Successfully reported this slideshow.
Your SlideShare is downloading. ×

PRODUCTION FUNCTION PPT.pptx

Ad
Ad
Ad
Ad
Ad
Ad
Ad
Ad
Ad
Ad
Ad
Loading in …3
×

Check these out next

1 of 50 Ad

PRODUCTION FUNCTION PPT.pptx

Download to read offline

Production Function:   Meaning, production with one variable input, the law of variable proportion, the laws of returns to scale. Economies of Scale.
Production Function:   Meaning, production with one variable input, the law of variable proportion, the laws of returns to scale. Economies of Scale
Production Function:   Meaning, production with one variable input, the law of variable proportion, the laws of returns to scale. Economies of Scale
Production Function:   Meaning, production with one variable input, the law of variable proportion, the laws of returns to scale. Economies of Scale
Production Function:   Meaning, production with one variable input, the law of variable proportion, the laws of returns to scale. Economies of Scale

Production Function:   Meaning, production with one variable input, the law of variable proportion, the laws of returns to scale. Economies of Scale

Production Function:   Meaning, production with one variable input, the law of variable proportion, the laws of returns to scale. Economies of Scale

Production Function:   Meaning, production with one variable input, the law of variable proportion, the laws of returns to scale. Economies of Scale

Production Function:   Meaning, production with one variable input, the law of variable proportion, the laws of returns to scale. Economies of Scale.
Production Function:   Meaning, production with one variable input, the law of variable proportion, the laws of returns to scale. Economies of Scale
Production Function:   Meaning, production with one variable input, the law of variable proportion, the laws of returns to scale. Economies of Scale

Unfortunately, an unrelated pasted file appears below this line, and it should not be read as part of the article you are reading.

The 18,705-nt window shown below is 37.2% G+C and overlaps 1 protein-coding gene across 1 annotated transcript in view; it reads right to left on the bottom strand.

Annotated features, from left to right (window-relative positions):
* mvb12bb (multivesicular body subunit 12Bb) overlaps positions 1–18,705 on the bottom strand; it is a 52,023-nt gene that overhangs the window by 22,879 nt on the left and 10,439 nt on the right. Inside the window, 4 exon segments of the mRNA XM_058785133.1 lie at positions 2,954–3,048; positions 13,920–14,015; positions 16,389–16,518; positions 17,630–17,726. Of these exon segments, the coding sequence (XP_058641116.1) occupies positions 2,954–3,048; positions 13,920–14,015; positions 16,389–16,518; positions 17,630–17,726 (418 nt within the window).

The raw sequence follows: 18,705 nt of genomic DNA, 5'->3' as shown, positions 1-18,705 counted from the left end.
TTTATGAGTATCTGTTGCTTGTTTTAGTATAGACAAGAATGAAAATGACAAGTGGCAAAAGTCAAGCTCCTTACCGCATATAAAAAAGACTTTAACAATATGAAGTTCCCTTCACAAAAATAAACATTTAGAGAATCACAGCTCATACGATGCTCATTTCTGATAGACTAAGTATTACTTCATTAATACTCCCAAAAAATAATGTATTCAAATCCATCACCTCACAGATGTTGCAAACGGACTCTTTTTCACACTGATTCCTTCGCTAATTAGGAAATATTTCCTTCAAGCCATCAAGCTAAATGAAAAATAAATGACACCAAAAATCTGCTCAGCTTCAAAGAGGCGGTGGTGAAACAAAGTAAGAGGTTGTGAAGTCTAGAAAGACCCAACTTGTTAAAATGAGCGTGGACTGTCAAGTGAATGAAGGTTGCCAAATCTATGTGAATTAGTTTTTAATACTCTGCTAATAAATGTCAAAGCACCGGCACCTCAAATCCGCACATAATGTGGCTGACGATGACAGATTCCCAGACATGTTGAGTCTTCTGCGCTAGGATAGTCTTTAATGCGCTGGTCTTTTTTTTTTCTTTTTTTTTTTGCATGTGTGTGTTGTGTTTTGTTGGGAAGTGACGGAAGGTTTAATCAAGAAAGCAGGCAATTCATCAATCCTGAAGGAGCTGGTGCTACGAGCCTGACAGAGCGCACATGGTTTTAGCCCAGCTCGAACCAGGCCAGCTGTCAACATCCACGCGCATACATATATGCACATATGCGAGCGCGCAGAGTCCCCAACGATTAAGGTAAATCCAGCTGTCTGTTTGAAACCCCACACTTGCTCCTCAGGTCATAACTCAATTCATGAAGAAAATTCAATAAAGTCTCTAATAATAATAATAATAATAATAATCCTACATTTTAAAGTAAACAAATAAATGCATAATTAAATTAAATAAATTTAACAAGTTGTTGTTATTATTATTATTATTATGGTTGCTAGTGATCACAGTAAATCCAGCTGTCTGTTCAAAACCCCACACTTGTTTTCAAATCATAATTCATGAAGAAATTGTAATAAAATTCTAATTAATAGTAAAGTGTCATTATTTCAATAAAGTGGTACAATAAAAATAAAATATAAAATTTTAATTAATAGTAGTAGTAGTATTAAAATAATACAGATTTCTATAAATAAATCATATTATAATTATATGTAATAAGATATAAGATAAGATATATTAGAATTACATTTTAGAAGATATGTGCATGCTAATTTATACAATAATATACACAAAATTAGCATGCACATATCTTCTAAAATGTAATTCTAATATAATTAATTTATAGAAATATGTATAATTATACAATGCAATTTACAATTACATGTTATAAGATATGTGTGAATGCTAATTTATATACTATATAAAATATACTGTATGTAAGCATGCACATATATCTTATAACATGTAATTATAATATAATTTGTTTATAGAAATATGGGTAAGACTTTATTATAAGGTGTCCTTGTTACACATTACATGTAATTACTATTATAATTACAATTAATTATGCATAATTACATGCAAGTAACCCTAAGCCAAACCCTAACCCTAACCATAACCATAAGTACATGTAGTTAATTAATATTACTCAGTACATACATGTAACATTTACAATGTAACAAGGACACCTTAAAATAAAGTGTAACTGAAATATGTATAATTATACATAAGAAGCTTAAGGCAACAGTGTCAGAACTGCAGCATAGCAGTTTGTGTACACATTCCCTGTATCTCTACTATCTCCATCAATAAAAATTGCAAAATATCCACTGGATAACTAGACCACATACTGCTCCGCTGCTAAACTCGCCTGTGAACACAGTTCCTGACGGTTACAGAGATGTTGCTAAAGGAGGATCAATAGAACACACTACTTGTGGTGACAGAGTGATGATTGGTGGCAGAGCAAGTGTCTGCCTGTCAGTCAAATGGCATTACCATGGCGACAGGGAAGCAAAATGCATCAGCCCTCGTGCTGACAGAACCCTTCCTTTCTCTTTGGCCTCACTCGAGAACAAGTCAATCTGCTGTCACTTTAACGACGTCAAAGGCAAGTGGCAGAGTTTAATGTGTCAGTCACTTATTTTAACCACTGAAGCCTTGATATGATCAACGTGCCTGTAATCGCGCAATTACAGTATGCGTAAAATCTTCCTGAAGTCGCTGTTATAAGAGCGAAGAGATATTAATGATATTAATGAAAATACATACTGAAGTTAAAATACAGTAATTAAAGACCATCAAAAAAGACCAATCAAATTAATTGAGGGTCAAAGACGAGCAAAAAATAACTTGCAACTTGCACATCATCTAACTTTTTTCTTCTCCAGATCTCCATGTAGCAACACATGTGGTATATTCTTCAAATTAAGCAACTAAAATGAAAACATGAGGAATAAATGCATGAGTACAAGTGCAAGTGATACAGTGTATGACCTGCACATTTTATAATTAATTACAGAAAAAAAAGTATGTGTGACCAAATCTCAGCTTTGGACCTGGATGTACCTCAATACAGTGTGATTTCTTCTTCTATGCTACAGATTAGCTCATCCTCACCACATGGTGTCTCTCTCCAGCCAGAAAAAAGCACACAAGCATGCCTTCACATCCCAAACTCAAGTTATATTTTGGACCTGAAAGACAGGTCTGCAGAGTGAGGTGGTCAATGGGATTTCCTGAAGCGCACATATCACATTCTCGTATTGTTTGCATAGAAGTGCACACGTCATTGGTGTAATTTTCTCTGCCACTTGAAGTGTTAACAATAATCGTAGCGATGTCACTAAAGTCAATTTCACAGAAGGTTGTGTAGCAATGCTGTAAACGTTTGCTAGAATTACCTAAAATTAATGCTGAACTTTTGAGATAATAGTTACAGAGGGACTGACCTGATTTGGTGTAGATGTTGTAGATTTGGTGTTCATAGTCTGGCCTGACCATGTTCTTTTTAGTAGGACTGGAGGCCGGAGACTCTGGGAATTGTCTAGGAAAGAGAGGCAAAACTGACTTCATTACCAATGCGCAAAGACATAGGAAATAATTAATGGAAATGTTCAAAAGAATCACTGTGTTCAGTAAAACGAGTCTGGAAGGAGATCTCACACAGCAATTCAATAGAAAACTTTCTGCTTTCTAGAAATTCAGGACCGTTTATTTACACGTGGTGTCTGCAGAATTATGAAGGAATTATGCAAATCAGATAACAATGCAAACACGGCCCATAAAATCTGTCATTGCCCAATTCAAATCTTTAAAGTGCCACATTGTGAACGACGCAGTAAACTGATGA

Production Function:   Meaning, production with one variable input, the law of variable proportion, the laws of returns to scale. Economies of Scale
Production Function:   Meaning, production with one variable input, the law of variable proportion, the laws of returns to scale. Economies of Scale

Production Function:   Meaning, production with one variable input, the law of variable proportion, the laws of returns to scale. Economies of Scale

Production Function:   Meaning, production with one variable input, the law of variable proportion, the laws of returns to scale. Economies of Scale

Production Function:   Meaning, production with one variable input, the law of variable proportion, the laws of returns to scale. Economies of Scale

Advertisement
Advertisement

More Related Content

Recently uploaded (20)

Advertisement

PRODUCTION FUNCTION PPT.pptx

  1. 1. Production Function
  2. 2. Syllabus • Production Function: Meaning, production with one variable input, the law of variable proportion, the laws of returns to scale. Economies of Scale.
  3. 3. Production: Meaning • Any activity which creates value is production. • In other words, production is transformation of inputs (such as capital, equipment, labour, and land etc ) into output such as good or service . • e.g. – transporting sand, operating a jeweller store, drilling for oil, recruiting new employees, designing a system to measure air pollution, producing biscuits, cultivation, trading and so on.
  4. 4. Production-Function • In economics, the technical law, relating inputs to outputs, has been given the name of production- function. • In simple words, production - function expresses the relationship between the physical inputs and physical output of a firm for a given state of technology. • The production-function can be written mathematically as follows: • qx = f (F1 , F2 , F3 ……….. Fn) • Here, qx = the quantity of x commodity • F1 , F2 , F3 ……….. Fn = Different factor-inputs • This equation tells that the output of x depends on the factors F1 , F2 , F3 ……….. Fn ,etc. • There is functional relationship between factor-inputs and the amount of goods x. • For example, the output of cloth depends on cotton, thread, machine, labour, chemicals, etc. • Hence the relationship between factor-inputs (e.g. thread, machine, labour, chemicals, etc.) and the output of cloth can be shown with the help of production- function.